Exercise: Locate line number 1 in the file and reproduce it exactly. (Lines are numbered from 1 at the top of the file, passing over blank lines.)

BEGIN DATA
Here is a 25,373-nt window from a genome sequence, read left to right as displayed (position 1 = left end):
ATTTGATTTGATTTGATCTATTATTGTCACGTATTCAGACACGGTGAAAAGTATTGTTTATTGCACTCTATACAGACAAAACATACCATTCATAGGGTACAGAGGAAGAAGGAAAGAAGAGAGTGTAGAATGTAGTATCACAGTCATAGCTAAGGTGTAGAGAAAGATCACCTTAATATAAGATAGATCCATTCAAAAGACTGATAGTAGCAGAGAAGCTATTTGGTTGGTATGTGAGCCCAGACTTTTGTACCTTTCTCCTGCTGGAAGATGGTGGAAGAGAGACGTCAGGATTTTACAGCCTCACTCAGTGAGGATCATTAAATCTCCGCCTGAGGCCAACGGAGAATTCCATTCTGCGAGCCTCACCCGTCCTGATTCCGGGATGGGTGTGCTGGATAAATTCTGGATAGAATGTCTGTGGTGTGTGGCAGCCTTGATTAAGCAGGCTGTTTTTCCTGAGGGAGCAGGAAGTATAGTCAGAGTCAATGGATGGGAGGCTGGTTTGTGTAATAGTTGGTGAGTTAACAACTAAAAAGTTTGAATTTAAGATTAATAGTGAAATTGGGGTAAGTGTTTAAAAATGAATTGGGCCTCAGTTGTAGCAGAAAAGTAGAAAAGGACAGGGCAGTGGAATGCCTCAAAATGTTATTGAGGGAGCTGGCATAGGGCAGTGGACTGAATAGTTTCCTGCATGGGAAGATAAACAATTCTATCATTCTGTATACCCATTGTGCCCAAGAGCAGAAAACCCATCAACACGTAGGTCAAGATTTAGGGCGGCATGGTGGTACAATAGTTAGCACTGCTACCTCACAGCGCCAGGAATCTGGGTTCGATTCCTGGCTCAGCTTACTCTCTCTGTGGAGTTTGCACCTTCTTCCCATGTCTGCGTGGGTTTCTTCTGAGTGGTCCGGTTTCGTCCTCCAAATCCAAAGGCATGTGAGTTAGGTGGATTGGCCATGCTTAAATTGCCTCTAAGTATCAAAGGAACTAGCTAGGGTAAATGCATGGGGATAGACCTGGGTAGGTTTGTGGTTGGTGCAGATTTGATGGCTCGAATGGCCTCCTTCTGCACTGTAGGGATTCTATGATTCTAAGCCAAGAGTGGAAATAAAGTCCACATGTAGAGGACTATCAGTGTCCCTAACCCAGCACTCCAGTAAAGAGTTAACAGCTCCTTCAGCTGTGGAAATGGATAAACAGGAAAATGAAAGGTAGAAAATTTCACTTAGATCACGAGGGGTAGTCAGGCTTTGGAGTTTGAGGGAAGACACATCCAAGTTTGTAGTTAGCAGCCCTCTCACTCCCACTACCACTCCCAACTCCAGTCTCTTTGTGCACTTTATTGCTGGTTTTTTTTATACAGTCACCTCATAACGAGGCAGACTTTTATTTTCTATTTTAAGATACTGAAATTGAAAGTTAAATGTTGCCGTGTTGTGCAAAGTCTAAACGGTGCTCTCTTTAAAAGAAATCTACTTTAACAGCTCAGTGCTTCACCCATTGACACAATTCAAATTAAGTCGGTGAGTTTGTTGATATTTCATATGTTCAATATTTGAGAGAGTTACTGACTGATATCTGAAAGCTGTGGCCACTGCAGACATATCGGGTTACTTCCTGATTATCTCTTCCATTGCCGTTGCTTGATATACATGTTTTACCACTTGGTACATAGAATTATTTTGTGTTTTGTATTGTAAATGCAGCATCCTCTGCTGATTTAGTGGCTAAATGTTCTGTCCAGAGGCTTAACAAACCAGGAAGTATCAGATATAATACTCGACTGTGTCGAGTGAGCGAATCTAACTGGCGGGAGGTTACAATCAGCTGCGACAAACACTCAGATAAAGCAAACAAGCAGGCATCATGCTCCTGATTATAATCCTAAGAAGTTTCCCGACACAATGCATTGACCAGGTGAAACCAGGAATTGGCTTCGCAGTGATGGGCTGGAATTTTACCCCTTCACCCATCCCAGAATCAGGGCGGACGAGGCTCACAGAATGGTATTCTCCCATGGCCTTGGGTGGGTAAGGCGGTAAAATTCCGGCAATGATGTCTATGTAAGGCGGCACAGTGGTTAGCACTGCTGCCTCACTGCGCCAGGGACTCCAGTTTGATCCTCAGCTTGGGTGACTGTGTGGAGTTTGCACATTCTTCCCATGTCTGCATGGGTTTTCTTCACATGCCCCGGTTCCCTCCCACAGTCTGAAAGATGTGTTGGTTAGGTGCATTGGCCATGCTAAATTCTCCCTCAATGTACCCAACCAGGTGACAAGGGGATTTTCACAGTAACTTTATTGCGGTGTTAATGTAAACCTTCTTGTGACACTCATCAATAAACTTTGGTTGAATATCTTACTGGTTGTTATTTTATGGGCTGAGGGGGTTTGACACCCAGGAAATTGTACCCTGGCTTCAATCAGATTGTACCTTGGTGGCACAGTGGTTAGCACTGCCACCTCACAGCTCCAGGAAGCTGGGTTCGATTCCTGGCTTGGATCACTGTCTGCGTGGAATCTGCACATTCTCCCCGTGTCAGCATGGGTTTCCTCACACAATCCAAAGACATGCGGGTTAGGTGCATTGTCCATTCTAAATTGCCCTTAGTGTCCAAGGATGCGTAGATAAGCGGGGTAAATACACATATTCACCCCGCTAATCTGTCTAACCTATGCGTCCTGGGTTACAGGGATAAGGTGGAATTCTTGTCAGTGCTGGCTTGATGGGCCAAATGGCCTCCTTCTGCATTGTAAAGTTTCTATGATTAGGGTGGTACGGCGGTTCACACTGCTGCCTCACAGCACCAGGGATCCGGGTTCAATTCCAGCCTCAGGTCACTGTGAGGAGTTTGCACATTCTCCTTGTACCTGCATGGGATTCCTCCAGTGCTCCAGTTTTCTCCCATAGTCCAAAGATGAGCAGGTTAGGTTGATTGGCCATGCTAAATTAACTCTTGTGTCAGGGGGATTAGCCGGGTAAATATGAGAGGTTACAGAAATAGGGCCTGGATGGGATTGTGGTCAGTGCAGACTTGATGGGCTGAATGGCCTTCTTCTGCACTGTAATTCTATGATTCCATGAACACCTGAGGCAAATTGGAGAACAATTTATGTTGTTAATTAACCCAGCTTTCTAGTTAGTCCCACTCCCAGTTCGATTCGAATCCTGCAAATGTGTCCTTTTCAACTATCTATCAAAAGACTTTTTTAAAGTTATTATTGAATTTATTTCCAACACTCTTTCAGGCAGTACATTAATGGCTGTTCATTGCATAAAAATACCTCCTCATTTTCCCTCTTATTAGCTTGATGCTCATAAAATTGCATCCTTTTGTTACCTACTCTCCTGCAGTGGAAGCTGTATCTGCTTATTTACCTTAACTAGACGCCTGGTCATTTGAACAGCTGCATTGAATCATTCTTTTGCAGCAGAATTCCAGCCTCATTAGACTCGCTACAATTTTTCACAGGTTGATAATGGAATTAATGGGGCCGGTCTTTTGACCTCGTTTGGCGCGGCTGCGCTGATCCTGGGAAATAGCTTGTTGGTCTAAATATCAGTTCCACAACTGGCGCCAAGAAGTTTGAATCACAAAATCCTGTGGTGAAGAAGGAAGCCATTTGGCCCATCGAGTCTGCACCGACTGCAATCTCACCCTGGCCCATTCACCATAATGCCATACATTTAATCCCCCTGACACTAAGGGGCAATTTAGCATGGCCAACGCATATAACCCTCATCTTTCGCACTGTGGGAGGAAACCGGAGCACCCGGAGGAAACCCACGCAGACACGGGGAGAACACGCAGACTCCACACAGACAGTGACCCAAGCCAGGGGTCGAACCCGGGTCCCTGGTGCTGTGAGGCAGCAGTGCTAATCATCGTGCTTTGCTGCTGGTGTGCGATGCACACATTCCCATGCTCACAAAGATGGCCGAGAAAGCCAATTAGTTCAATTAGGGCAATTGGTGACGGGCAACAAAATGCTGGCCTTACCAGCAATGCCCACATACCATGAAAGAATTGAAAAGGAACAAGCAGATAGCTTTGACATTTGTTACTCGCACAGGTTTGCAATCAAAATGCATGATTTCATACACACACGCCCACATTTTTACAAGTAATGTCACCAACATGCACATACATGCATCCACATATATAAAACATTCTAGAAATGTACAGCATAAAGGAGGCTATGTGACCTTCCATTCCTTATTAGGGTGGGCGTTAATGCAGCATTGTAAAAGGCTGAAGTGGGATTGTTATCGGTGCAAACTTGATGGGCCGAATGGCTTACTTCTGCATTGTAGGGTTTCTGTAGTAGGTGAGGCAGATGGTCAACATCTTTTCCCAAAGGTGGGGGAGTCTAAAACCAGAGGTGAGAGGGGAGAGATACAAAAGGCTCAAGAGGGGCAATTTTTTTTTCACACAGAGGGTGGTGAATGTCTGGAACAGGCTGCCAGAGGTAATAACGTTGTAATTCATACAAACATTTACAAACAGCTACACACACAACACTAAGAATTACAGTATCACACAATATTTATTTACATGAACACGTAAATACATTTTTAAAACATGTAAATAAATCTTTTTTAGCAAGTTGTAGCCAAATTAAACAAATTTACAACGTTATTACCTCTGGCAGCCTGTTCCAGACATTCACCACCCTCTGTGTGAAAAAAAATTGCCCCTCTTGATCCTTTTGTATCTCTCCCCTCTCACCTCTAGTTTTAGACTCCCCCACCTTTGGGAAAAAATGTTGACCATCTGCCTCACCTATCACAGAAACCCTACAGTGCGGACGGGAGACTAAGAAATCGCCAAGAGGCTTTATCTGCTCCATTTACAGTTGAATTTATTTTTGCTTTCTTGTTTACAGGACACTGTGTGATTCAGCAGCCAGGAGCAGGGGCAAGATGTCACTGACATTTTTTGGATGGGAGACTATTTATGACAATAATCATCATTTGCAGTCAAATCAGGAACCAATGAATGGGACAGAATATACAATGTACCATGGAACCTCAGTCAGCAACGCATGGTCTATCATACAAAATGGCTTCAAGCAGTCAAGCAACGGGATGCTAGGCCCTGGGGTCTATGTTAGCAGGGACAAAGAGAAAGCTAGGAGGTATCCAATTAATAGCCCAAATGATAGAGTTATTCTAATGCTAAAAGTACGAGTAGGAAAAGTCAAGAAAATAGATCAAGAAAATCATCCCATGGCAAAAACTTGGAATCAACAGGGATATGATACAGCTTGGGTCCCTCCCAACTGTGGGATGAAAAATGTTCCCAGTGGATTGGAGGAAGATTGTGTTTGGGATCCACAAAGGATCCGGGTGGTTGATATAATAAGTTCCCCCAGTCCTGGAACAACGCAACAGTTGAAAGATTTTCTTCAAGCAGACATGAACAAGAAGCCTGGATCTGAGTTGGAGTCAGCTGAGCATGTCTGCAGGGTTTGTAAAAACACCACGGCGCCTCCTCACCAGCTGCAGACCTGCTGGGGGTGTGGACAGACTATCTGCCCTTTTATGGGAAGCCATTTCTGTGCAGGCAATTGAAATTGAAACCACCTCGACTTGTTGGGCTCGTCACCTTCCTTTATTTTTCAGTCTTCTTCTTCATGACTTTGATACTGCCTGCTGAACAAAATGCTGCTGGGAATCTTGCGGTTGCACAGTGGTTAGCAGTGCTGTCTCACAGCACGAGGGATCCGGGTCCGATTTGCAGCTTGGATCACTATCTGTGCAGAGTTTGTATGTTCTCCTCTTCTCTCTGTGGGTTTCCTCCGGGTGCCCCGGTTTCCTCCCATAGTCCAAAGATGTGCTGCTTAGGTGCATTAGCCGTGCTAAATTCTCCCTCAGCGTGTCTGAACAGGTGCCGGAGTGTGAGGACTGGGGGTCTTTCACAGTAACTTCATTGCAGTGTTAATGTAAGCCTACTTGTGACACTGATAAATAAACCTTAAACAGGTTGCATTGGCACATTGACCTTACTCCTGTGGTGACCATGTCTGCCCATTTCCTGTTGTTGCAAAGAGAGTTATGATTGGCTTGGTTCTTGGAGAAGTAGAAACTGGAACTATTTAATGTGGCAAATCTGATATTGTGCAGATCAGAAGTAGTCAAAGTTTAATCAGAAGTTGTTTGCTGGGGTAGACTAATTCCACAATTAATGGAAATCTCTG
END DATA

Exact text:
Here is a 25,373-nt window from a genome sequence, read left to right as displayed (position 1 = left end):